Another knock on the Pacers is some of their key guys are banged up heading into the playoffs. Jeff Teague is expected to play in Game 1 despite an ankle injury, but Al Jefferson is a maybe for that game and Glenn Robinson III doesn’t have a timetable for his return yet.

But like I said, you can’t sleep on this team. If the Cavs come out still slumping, then the Pacers could make this a series. If the Cavs turn it on, then the Pacers might get bounced. It’s a tough call right now, but it should be entertaining nonetheless.

(6) Milwaukee Bucks

Milwaukee making the playoffs wasn’t a big surprise to me, but finishing sixth in the east sure was.

Giannis Antetokounmpo is legit and sky’s the limit for him considering his this good at 22 years old. He’s the driving force of this team and he’s really tough to stop because he does everything and plays several positions.

He was an all-star this year, averaging 22.9 pts (52.2 field goal percentage), 8.7 reb, 5.4 ast, 1.6 stl and 1.9 blk. However, he has two weaknesses: fouls and three-point shooting. He averages three fouls per game, so if he gets some early fouls, his damage is somewhat limited. He also can’t – and seems hesitant to – shoot beyond the arc. If teams can stop him from penetrating, that will be a huge factor.

Giannis has help, but roles have certainly changed since Jabari Parker went done with another season-ending injury – which was a huge loss for this team. Khris Middleton is back from injury, Greg Monroe is a solid big, but both Jason Terry and Matthew Dellavedova have both won titles, so their experience will certainly help an otherwise young team.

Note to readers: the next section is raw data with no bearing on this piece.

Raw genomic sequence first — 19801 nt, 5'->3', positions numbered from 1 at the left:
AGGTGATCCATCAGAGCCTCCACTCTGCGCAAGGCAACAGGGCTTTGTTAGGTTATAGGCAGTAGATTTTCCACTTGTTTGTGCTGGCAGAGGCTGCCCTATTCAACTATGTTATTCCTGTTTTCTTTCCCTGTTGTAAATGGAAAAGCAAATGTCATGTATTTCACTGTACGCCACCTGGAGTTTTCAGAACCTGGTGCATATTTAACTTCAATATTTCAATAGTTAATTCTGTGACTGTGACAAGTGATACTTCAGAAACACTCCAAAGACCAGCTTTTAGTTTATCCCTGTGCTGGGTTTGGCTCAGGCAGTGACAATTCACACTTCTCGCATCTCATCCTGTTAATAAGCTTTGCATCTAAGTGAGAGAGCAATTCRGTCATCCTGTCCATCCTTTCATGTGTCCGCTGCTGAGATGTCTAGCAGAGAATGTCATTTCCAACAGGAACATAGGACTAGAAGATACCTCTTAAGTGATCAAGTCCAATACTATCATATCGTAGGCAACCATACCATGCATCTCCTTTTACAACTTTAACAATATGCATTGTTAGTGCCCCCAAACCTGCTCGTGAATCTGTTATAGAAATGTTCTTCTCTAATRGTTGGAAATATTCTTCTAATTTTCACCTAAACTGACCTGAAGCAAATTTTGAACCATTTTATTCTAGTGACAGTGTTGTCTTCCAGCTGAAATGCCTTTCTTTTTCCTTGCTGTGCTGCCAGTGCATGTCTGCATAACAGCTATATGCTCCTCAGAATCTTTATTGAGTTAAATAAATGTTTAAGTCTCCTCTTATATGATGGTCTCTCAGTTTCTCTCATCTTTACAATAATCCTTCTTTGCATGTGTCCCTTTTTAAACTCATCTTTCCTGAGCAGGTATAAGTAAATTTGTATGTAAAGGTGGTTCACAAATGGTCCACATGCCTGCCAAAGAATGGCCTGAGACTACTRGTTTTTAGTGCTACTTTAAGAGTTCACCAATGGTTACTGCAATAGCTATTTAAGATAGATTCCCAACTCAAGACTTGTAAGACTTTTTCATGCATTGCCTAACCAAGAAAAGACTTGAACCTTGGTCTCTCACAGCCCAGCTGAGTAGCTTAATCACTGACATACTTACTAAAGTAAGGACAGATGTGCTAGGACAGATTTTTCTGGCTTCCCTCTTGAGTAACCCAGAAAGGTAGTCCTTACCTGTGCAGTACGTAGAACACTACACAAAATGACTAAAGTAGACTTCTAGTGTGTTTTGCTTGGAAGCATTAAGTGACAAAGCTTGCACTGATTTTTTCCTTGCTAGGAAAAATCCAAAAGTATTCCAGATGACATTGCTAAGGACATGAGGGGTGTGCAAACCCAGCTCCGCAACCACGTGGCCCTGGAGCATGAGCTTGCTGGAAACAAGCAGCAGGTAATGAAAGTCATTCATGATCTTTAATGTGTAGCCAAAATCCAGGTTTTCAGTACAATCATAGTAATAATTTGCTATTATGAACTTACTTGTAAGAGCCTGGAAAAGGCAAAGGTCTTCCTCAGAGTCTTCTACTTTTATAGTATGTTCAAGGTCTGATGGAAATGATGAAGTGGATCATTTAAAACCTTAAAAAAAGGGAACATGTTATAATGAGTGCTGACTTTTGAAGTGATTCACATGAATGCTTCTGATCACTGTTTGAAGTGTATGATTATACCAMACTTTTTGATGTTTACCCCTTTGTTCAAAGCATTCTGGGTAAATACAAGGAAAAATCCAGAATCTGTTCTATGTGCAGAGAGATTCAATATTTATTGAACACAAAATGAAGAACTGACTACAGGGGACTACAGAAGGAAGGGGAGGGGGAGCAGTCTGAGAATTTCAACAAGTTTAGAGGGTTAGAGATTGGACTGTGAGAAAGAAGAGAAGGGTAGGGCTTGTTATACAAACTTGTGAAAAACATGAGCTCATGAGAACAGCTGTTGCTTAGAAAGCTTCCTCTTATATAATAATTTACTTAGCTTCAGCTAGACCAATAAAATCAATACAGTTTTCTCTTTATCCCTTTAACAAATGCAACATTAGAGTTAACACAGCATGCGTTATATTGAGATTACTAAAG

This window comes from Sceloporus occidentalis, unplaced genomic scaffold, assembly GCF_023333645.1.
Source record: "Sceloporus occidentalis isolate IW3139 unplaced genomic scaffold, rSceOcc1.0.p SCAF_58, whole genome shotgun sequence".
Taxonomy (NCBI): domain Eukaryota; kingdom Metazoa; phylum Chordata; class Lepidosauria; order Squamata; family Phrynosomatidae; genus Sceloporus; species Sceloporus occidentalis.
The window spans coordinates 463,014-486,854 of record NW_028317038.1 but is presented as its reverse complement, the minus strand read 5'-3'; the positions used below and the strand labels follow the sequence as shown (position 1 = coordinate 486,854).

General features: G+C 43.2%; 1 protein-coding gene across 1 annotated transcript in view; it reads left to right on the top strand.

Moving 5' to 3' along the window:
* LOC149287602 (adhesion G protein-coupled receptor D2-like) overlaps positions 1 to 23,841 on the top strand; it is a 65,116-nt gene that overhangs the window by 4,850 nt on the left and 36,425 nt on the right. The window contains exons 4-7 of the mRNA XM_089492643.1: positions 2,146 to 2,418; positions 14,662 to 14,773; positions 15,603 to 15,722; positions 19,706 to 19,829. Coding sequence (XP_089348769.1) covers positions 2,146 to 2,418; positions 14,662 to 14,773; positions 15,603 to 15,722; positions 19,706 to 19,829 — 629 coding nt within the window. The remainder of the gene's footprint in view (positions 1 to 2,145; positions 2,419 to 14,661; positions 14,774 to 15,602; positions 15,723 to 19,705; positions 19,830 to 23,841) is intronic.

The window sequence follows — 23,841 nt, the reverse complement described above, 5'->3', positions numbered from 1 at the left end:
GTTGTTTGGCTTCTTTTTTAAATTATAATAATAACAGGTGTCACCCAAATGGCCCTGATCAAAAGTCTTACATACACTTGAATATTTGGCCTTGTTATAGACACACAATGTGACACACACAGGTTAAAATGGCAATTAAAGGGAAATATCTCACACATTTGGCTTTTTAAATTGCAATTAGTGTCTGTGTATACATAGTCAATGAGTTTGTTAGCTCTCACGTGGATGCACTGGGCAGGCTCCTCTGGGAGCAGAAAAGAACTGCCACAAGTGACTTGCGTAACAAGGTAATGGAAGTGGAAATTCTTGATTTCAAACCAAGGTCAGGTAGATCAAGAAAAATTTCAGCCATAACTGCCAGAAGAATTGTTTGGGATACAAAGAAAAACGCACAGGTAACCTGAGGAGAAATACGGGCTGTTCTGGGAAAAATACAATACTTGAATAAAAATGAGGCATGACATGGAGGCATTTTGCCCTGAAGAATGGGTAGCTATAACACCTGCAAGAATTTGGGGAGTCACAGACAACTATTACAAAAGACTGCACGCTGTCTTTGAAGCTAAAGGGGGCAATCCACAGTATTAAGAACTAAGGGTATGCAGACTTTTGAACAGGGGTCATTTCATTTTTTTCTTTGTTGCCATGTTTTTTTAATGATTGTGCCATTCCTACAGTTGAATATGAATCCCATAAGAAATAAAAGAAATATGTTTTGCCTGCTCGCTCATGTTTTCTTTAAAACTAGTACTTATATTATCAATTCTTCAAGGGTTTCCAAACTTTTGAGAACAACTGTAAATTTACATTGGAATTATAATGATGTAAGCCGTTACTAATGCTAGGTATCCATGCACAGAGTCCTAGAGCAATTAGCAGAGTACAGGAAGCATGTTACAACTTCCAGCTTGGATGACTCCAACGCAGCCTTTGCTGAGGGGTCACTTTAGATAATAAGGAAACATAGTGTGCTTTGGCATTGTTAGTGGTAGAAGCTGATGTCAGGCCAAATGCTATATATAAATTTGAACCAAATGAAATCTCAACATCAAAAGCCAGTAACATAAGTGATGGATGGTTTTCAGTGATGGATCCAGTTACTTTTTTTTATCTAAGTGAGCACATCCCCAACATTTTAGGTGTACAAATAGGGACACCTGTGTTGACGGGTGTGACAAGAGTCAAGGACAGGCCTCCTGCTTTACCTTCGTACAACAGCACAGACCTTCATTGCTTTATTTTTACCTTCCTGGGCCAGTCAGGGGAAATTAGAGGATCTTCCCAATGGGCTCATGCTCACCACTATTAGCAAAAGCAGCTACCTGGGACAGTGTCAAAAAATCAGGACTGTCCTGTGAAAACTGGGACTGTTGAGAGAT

As a team, they play slow and won’t outscore opponents and despite being 9th in points allowed, their defense is not that efficient. But at least they have their health.

They’re also playing the Toronto Raptors, who the Bucks went 1-3 against in the regular season. Given how well the Raptors are playing right now – assuming they keep that up – Milwaukee will probably head home early.

(5) Atlanta Hawks

Atlanta is a different team. They’re not an overwhelming offensive threat, despite being one of the faster teams in the league, but they’re defense is legit. They’re top-10 in points allowed and their defense is efficient, boasting a top-5 defense rating.

The Hawks are below .500 since the all-star break, including a seven-game skid in March, but they also just beat the Cavs (twice) and Celtics. So it’s tough to tell if they’re coming out of the slump.

That said, despite losing Kyle Korver to the Cavs, they have some really good players. Paul Millsap and Dwight Howard are great bigs, especially since Millsap can stretch the floor. Dennis Schroder has come into his own as a very good point guard. But there’s guys like Tim Hardaway Jr., Kent Bazemore and Ersan Ilyasova who all average double-figure points. The Hawks are also healthy heading into the playoffs.

Their opponent in the first-round is Atlanta’s division rival, the Washington Wizards, who’s record against Atlanta this season is 3-1 – though, Atlanta has played them very well.

It could be a good series if Atlanta’s defense really shows up. But at the same time, their offense has to be running better than the stats say it has all season.